[Husband Bob Greene, who’s working on the laptop in the dining room: Of course not.]
And your children—what do they think?
I have a daughter as well as a son [both now in their 40s]. They both still live in Berkeley. They were little when I started this work. They’d ask, where do you work? I’d tell them, “I have a job helping people who feel bad about their sexuality feel better about it.” “Oh, OK.” And that was it. It’s always been that way.
As I was reading the book, I was thinking how impossible it is to imagine places like UCSF ever being affiliated with something like that kind of sexuality education today.
It was an exciting time. It was juicy. It was delicious. And then you could just see it tightening up.
Yes. It happened so quickly. It was a very scary time. None of us were using condoms. A lot of people left the profession then. Those of us who stayed began to use and teach safer sex for our clients. The Institute for the Advanced Study of Human Sexuality [in San Francisco] had this class in eroticizing latex. It was so much fun.
Have you seen much of a change in people’s sexual problems over the past 40 years?
I don’t like to use that word, “problems.” We have our concerns, and we make them into problems. But no, people come in with the same issues. I don’t care about Viagra, Levitra, Cialis. A pill is not going to help a relationship that is dysfunctional. Body issues haven’t changed. Penis size issues haven’t changed. There’s still a lot of lousy communication between partners.
You’re 68 now. You’ve had breast cancer and lymphoma, both pretty serious. Your body is different, your energy level. Has that changed your work?
Yeah, in a positive way. When I was younger, I knew you weren’t supposed to be a Playboy Bunny to do surrogate work. You weren’t there to be their ideal. What you are is their guide. You have to be somebody the client can relate to and trust, just like I relate to them.
[Still, after cancer] I lost this fear of, “Am I good enough?” Hitting 60 had an effect as well. I have a friend who’s overweight and likes food. She said to me, “You know what I figured out? Anybody who doesn’t like me is a fucking asshole.” I said, “Jane you’re absolutely right. That’s the truth. This is what you get, and if it isn’t OK, let’s not waste time.”
In the movie, Helen Hunt is very protective of her privacy when talking to the Mark O’Brien character. But you’re so open.
The real me shares all sorts of information with my clients. I want them to know where I’ve had my limitations, my fears. For example, the opening up of my first marriage scared the living hell out of me. I had to learn a huge thing, which was to say “no.” Sharing this kind of stuff enriches the soup of what we are doing with each other.
And what about the number of sessions with clients? In the movie she says that there can only be six. Is that always your policy?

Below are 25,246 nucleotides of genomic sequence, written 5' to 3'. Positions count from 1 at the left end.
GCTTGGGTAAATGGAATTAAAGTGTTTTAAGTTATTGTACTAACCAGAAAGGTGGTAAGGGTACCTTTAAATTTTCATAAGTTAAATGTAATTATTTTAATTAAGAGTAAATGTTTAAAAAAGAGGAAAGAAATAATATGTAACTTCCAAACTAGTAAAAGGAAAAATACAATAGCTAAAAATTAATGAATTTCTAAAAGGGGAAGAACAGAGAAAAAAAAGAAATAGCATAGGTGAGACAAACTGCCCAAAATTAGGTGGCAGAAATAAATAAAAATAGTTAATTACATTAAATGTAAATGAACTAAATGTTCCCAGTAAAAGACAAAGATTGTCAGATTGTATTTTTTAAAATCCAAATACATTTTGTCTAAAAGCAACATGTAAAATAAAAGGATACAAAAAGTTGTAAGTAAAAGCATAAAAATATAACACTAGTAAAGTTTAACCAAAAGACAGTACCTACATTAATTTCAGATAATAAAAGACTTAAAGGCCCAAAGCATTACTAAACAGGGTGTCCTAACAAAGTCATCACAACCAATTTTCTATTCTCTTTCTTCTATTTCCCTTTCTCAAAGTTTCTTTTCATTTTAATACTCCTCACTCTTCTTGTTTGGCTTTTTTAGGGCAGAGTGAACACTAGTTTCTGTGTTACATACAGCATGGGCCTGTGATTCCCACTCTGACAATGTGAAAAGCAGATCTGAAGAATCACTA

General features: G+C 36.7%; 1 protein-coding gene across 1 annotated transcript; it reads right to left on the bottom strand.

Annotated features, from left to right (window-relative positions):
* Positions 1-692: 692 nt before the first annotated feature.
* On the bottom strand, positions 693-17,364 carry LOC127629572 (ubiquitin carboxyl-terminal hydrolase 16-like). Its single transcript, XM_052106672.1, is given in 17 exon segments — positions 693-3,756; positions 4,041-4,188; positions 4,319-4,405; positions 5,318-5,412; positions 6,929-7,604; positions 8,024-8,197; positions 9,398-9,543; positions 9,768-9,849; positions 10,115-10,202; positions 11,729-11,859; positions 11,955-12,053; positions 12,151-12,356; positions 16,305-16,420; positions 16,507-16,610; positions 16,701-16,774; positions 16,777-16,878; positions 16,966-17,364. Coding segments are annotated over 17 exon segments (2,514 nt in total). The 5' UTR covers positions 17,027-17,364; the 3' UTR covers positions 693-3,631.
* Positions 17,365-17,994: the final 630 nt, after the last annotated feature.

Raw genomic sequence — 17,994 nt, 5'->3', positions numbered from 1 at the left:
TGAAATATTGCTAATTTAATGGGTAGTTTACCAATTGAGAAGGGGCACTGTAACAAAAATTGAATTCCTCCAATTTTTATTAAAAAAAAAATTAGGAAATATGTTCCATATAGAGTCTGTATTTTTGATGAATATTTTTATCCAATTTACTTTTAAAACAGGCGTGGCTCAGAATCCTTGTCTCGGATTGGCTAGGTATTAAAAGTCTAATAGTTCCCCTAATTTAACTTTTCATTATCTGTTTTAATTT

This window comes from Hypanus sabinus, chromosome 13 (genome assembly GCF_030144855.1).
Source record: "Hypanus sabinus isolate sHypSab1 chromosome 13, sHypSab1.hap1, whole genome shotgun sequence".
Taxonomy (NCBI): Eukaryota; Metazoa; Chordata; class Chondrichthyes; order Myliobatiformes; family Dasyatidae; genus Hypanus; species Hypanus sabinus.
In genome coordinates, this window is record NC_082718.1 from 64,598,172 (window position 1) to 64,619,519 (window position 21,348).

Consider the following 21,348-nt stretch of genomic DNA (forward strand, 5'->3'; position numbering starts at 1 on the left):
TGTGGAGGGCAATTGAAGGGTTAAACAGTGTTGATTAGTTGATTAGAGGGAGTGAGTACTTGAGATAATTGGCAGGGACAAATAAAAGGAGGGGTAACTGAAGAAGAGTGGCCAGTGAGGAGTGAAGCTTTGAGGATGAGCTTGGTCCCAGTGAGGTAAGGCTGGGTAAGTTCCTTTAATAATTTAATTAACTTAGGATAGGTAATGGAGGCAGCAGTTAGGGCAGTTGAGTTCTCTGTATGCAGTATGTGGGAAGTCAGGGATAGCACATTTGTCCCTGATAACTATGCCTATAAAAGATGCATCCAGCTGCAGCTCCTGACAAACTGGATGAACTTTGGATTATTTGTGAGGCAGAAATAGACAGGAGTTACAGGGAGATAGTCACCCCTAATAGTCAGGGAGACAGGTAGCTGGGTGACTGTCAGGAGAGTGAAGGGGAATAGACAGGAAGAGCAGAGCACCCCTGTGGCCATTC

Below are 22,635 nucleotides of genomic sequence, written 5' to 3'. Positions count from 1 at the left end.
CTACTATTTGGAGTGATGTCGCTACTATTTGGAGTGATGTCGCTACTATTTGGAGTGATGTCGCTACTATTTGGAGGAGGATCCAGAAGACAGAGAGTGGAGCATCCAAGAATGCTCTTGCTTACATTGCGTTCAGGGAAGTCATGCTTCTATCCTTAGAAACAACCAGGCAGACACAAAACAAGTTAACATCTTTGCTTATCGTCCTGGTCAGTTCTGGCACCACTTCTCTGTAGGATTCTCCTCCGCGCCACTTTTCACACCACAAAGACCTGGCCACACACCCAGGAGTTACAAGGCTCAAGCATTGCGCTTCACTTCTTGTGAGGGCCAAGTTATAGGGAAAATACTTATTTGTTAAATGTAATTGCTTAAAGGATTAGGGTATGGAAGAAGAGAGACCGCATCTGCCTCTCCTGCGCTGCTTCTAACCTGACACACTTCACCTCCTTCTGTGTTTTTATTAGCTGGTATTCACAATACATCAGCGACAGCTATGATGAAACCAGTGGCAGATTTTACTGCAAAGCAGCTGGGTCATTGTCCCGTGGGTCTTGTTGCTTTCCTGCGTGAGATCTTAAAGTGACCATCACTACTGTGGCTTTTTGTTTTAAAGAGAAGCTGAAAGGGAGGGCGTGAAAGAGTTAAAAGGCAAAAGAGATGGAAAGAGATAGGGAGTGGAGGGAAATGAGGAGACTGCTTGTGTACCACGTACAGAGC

No, that was from Mark. He didn’t want to become attached. We had six and we did stay friends. He sent me poetry in the mail. I went to his apartment a few times. And then he met his girlfriend Susan. He called to tell me that he’d met someone and that he was so happy to tell her he wasn’t a virgin. And then he suggested that if I felt like coming, I should call first!
Mark O’Brien isn’t the only one of your disabled clients to have written about you. There’s also The Heart’s Alphabet: Daring to Live With Cerebral Palsy, by James Grimm.
He was my client in 1990, a few years after I worked with Mark. He had told his family that he wanted to have an experience of sexuality. His mother and father and sister brought him from Michigan. His mother stayed in the living room just in case he needed help. His book [published in 2007] is great. I don’t know how he wrote it. The cover says he never uttered a word in his life. He was 43 when he died [in 2009].
And you have another movie about your work coming out as well?
I just did a documentary for Channel Four in England. They flew with the client to California for 11 days. I’ve never been filmed doing my work naked before. This man was a 45-year-old virgin. Very shy. Oh, I love him. Darling person. He came from an evangelical background. I didn’t even know that they had that in England.
Family dynamics came up. We didn’t get naked for six sessions. I did hand caress, face caress, plus he worked with his therapist every day. He accomplished so much during our time together. By the last session—never mind, I don’t want to spoil it for you by saying what happens. We both hugged each other. I said to him, you know you have a friend for life.
Cheryl Cohen Greene reads her new book, An Intimate Life: Sex, Love, and my Journey as a Surrogate Partner, on Tuesday, January 29, at 7 pm at Books Inc., 1760 4th St., in Berkeley.
Originally published in the February 2013 issue of San Francisco.